And that age turns out to be under 10 and over 40. The rust-colored roadways and loop-the-loops of Hot Wheels' latest offerings are descendants of the original tracks that first put the toy in motion. "It's the circle of life," says Hot Wheels marketing executive Geoff Walker. These days, adult collectors make up a quarter of the Hot Wheels basic car business. At a Hot Wheels convention in Los Angeles a few weeks ago, a collector paid $70,000 for a rare pink Beach Bomb model, a 1969 VW bus with a surfboard sticking out the back, which never went into production because it was too small for the track. (The pink color was an attempt to attract girls, which didn't take. Hot Wheels have always been to boys what Barbie is to girls.) A new price threshold might be jumped when collectors bid on a diamond-encrusted Hot Wheels racer, valued at $140,000, being auctioned this month to mark the car line's 40th anniversary.

Among the bidders will be Bruce Pascal, 47, a Washington, D.C., real-estate agent who has a Hot Wheels collection valued at $400,000. As the stock market melted down, he still paid $13,000 for a rare "overchromed" Ford T-bird from the original Hot Wheels catalog. "I've looked over my portfolio and I'm down in everything except Hot Wheels," he says.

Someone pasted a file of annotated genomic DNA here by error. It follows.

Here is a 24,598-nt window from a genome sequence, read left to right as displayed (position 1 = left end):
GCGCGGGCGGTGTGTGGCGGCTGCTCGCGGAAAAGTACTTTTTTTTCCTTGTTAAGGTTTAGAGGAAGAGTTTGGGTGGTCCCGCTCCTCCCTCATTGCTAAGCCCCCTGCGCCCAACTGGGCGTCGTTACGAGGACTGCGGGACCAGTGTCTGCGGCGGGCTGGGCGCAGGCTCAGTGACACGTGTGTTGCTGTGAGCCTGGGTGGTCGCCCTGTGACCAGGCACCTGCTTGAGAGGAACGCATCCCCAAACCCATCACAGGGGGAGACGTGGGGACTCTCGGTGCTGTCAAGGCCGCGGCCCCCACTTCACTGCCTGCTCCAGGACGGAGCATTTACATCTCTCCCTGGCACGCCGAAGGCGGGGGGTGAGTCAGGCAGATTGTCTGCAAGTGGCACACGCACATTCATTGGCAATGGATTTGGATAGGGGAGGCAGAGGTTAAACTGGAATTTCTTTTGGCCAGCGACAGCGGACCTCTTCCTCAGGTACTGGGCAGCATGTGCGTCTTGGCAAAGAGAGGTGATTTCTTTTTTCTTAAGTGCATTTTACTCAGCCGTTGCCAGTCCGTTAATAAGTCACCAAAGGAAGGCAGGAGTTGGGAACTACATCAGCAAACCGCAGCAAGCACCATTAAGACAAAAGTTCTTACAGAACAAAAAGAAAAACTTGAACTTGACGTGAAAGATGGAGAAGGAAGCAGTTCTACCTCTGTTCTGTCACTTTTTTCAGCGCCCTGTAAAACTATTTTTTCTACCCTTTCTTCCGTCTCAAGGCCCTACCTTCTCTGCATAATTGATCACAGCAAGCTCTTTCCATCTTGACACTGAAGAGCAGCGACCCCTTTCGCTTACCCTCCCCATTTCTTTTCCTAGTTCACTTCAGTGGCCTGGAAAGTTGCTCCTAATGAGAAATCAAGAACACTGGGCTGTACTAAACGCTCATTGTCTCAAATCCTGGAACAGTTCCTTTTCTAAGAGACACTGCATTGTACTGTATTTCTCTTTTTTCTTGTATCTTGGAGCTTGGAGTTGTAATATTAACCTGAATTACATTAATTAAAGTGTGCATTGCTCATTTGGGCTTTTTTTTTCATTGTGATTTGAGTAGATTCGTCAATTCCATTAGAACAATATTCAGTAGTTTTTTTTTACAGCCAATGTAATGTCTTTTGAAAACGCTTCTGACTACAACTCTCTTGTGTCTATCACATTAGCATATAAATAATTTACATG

Analysts see investor exuberance for two-inch toy cars as adult rationalization for engaging in child's play. "They might think of it as a poor man's commodity exchange," says modern-history professor Gary Cross of Penn State. "But what they're really doing is collecting their youth." And that drives up revenue, though Mattel didn't realize it at first. When adults first started gathering to swap cars 21 years ago, "Mattel didn't want anything to do with us," says Mike Strauss, who has organized the swap meets since the beginning. At his convention at the Hilton LAX this month, $2 million worth of toy cars changed hands, including one $168,000 collection unloaded by a man to help pay for his divorce.